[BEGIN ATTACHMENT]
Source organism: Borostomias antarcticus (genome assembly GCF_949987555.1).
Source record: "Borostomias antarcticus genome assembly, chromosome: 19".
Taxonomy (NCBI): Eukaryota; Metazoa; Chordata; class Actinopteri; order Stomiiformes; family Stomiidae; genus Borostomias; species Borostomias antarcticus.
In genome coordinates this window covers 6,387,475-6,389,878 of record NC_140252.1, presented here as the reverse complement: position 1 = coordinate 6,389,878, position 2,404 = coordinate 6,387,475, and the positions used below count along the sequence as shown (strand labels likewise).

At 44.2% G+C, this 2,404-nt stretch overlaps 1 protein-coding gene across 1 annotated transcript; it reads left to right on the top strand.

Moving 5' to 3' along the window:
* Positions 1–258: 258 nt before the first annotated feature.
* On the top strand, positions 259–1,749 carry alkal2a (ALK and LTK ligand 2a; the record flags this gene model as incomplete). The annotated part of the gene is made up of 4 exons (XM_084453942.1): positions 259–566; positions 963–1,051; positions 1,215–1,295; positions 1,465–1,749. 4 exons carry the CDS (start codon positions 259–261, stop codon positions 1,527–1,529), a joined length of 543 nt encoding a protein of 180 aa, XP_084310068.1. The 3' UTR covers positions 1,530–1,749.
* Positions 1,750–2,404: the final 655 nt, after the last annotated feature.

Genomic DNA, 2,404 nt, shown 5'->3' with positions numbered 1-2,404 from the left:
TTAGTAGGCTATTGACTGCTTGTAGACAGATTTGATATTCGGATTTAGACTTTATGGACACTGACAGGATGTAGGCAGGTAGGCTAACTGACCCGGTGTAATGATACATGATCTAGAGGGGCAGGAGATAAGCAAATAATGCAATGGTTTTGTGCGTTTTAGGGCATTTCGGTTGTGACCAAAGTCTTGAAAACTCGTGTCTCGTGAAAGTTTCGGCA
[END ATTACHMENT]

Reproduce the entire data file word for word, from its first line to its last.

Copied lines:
Source organism: Borostomias antarcticus (genome assembly GCF_949987555.1).
Source record: "Borostomias antarcticus genome assembly, chromosome: 19".
Taxonomy (NCBI): Eukaryota; Metazoa; Chordata; class Actinopteri; order Stomiiformes; family Stomiidae; genus Borostomias; species Borostomias antarcticus.
In genome coordinates this window covers 6,387,475-6,389,878 of record NC_140252.1, presented here as the reverse complement: position 1 = coordinate 6,389,878, position 2,404 = coordinate 6,387,475, and the positions used below count along the sequence as shown (strand labels likewise).

At 44.2% G+C, this 2,404-nt stretch overlaps 1 protein-coding gene across 1 annotated transcript; it reads left to right on the top strand.

Moving 5' to 3' along the window:
* Positions 1–258: 258 nt before the first annotated feature.
* On the top strand, positions 259–1,749 carry alkal2a (ALK and LTK ligand 2a; the record flags this gene model as incomplete). The annotated part of the gene is made up of 4 exons (XM_084453942.1): positions 259–566; positions 963–1,051; positions 1,215–1,295; positions 1,465–1,749. 4 exons carry the CDS (start codon positions 259–261, stop codon positions 1,527–1,529), a joined length of 543 nt encoding a protein of 180 aa, XP_084310068.1. The 3' UTR covers positions 1,530–1,749.
* Positions 1,750–2,404: the final 655 nt, after the last annotated feature.

Genomic DNA, 2,404 nt, shown 5'->3' with positions numbered 1-2,404 from the left:
TTAGTAGGCTATTGACTGCTTGTAGACAGATTTGATATTCGGATTTAGACTTTATGGACACTGACAGGATGTAGGCAGGTAGGCTAACTGACCCGGTGTAATGATACATGATCTAGAGGGGCAGGAGATAAGCAAATAATGCAATGGTTTTGTGCGTTTTAGGGCATTTCGGTTGTGACCAAAGTCTTGAAAACTCGTGTCTCGTGAAAGTTTCGGCA